Regional structures of feeling? A spatially and socially differentiated analysis of UK student im/mobility

Michael Donnelly, Sol Gamsu

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This article explores the patterning of student im/mobility internally within the United Kingdom, using exceptionally detailed student records data on full-time undergraduate entrants from 2014. For this cohort of students, geographic mobility was clearly the preserve of the most socio-economically advantaged, and was less common for Pakistani and Bangladeshi ethnic groups. Significantly, the student’s ‘home’ region emerges as the most important factor driving im/mobility even when social, ethnic and educational differences are held constant. The concept ‘structures of feeling’ can help make sense of immobility in areas of the North-East, North-West and Wales, where students are likely to look on higher education choice through a different lens of accumulated and contemporary, inter-generational cultural experience. Exploring exceptions to the dominant trends, we also find a more complex patterning of im/mobility that is likely to reflect the deep historical and structural framing of young people’s socio-spatial horizons.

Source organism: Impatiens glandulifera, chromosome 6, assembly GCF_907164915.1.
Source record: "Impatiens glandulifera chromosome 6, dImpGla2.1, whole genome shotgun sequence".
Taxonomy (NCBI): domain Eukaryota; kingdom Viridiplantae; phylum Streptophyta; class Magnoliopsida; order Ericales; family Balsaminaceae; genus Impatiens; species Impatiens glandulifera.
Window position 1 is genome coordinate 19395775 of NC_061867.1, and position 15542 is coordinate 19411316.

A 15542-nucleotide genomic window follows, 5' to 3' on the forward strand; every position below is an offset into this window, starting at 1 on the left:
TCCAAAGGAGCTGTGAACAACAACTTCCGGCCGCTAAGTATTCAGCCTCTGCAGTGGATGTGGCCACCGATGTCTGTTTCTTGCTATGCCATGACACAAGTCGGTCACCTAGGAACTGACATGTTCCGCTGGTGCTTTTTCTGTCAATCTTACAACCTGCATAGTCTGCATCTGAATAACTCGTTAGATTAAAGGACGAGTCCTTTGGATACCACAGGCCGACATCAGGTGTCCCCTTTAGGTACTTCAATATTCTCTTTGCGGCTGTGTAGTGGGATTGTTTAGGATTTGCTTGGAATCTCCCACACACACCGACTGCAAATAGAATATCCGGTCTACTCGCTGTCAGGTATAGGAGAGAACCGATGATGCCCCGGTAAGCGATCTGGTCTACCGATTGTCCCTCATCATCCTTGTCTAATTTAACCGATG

Original languageEnglish
Pages (from-to)961-981
Number of pages21
JournalBritish Journal of Sociology of Education
Issue number7
Early online date12 Feb 2018
Publication statusPublished - 3 Oct 2018


  • Mobility
  • ethnicity
  • higher education
  • place
  • regional identity
  • social class

ASJC Scopus subject areas

  • Education
  • Sociology and Political Science


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